Chlorine is a corrosive, poisonous, greenish-yellow gas that has a suffocating odor and is 2 1/2 times heavier than air. Chlorine belongs to the group of elements called halogens. The halogens combine with metals to form compounds called halides. Chlorine is manufactured commercially by running an electric current through salt water. This process produces free chlorine, hydrogen, and sodium hydroxide. Chlorine is changed to its liquid form by compressing the gas, the resulting liquid is then shipped. Liquid chlorine is mixed into drinking water and swimming pools to destroy bacteria.
Until recently, concerns about drinking water focused on eliminating pathogens. The chlorine used to reduce the risk of infectious disease may account for a substantial portion of the cancer risk associated with drinking water. Chlorination of drinking water was a major factor in the reduction in the mortality rates associated with waterborne pathogen. The use of chlorine was believed to be safe. This view is evident in an article, which appeared on the back page of the New York Times. The report stated that with the use of chlorine, “Any municipal water supply can be made as pure as mountain spring water. Chlorination destroys all animal and microbial life, leaving no trace of itself afterwards”. This statement reflected opinion accepted until recent years when halogenated organic compounds, such as chloroform, were identified in chlorinated drinking water supplies. Recent surveys show that these compounds are common in water supplies throughout the United States.
These concerns about cancer risks associated with chemical contamination from chlorination by-products have resulted in numerous epidemiological studies. These studies generally support the notion that by-products of chlorination are associated with increased cancer risks.
Chlorine is used to combat microbial contamination, but it can react with organic matter in the water and form dangerous, carcinogenic Trihalomethanes. According to Dr. Joseph M. Price, MD, in Moseby’s Medical Dictionary, “Chlorine is the greatest crippler and killer of modern times. It is an insidious poison”.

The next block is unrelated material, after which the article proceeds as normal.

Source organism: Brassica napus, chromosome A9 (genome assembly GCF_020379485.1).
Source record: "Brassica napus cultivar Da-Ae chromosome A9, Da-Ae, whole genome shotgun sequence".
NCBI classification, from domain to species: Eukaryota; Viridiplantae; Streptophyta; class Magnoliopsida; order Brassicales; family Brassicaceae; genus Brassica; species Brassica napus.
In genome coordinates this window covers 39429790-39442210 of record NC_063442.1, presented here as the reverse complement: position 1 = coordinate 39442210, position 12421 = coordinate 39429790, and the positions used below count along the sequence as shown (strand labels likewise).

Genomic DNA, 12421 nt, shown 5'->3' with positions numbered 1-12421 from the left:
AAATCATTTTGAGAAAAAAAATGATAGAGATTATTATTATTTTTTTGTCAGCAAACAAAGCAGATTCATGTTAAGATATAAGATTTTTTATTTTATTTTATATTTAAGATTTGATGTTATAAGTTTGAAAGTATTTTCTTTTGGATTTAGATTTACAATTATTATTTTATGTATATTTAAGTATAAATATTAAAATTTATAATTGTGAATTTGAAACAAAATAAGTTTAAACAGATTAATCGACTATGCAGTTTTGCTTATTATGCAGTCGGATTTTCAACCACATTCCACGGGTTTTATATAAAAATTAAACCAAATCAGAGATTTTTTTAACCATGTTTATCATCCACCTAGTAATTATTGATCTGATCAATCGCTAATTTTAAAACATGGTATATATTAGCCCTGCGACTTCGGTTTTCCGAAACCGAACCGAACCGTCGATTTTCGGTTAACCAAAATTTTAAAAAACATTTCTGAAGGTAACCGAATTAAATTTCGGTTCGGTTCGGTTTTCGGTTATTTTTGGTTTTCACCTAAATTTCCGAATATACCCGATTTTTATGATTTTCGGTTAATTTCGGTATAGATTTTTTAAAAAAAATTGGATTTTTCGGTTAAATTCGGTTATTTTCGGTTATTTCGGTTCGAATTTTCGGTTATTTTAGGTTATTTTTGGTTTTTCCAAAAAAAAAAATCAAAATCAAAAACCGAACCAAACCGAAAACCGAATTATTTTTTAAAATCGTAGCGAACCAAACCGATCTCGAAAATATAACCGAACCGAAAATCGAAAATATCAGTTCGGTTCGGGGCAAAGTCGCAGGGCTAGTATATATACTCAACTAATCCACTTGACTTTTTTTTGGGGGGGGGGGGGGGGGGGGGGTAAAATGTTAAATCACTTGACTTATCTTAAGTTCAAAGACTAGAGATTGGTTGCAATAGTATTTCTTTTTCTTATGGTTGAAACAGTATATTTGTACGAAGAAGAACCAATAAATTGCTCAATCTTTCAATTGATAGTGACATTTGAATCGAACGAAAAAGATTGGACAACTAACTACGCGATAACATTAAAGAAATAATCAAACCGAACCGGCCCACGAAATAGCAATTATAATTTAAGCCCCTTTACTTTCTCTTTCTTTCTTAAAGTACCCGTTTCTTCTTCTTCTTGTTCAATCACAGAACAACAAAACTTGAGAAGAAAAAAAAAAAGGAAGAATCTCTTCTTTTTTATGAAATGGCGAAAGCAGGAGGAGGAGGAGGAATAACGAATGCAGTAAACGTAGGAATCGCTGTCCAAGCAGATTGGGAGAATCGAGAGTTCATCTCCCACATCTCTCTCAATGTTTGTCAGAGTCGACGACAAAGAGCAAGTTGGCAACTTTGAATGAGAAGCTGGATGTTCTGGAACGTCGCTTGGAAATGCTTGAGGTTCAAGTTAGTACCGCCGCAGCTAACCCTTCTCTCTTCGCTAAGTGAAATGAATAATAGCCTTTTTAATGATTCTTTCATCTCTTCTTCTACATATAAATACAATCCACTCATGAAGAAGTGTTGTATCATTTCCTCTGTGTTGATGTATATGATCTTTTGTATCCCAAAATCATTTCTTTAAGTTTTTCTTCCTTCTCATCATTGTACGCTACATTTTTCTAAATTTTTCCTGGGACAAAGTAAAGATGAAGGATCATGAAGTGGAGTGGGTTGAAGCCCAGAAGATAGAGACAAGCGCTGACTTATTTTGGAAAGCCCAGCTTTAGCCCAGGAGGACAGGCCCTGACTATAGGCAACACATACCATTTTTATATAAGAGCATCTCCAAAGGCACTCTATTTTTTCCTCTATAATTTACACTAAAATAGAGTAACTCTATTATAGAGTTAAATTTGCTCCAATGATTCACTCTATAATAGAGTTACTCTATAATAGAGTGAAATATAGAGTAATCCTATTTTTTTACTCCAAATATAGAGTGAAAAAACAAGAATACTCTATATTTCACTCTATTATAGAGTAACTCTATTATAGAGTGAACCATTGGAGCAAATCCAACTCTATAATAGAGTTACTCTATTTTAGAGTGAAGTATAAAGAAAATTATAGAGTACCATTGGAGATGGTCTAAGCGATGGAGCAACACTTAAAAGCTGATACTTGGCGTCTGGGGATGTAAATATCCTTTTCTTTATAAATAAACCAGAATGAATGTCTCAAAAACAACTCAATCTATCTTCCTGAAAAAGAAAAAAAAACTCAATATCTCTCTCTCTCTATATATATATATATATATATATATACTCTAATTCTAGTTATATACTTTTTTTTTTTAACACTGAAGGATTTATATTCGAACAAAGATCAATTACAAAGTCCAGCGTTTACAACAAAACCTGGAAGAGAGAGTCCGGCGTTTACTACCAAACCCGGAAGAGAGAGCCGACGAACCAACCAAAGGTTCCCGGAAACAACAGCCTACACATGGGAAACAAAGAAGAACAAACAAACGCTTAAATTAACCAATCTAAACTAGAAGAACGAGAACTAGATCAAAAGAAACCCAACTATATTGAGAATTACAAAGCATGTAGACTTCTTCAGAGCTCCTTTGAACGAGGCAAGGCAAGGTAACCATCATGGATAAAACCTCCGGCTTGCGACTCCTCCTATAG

In a 1992 study that made front-page headlines, and was reported on in the July issue of the American Journal of Public Health researchers at the Medical College of Wisconsin in Milwaukee found that people who regularly drink tap water containing high levels of chlorine by-products have a greater risk of developing bladder and rectal cancers than people who drink unchlorinated water. The study estimates that about 9 percent of all bladder cancer and 18 percent of all rectal cancer cases are associated with long-term consumption of these by-products. This amounts to over 20,000 new cases each year.
Morris, with epidemiologist Thomas C. Chalmers and his colleagues at Harvard, used a new technique called meta-analysis to combine the results from the 10 best studies, yielding the new findings. They report that people drinking chlorinated water over long periods have a 21% increase in the risk of contracting bladder cancer and a 38% increase in the risk of rectal cancer. “I am quite convinced, based on this study, that there is an association between cancer and chlorinated water.”, says Robert D. Morris of the Medical College of Wisconsin in Milwaukee, who directed the new study.
Here’s What the Experts Have to Say: (not that you don’t get the point by now.)
“The drinking of chlorinated water has finally been officially linked to an increased incidence of colon cancer. An epidemiologist at Oak Ridge Associated Universities completed a study of colon cancer victims and non-cancer patients and concluded that the drinking of chlorinated water for 15 years or more was conducive to a high rate of colon cancer.”
Health Freedom News, January/February 1987
“Long-term drinking of chlorinated water appears to increase a person’s risk of developing bladder cancer as much as 80%,” according to a study published in the Journal of the National Cancer Institute. Some 45,000 Americans are diagnosed every year with bladder cancer.
St. Paul Dispatch & Pioneer Press, December 17, 1987
“Although concentrations of these carcinogens are low…it is precisely these low levels which cancer scientists believe are responsible for the majority of human cancers in the United States.” Report Issued By The Environmental Defense Fund
“Chlorine itself is not believed to be the problem. Scientists suspect that the actual cause of the bladder cancers is a group of chemicals that form as result of reactions between the chlorine and natural substances and pollutants in the water.” (organic matter such as leaves and twigs.)
St. Paul Dispatch & Pioneer Press, December 17, 1987
Greenpeace reports have found chlorine-based compounds to be the most common toxic and persistent pollutants in the Great Lakes.
Summary and Prevention Strategies
In its proposal for revamping the Clean Water Act, the Environmental Protection Agency has recommended examining chlorine’s impact on health and the environment (SN: 1/22/94, p.59). The agency’s proposed $2 million, one-year chlorine study would look at the effects of the use of chlorine and chlorine compounds in the manufacture of paper, solvents, and plastics and in disinfecting waste water and drinking water, says EPA’ James F. Pendergast.
Tap or Bottled? You decide.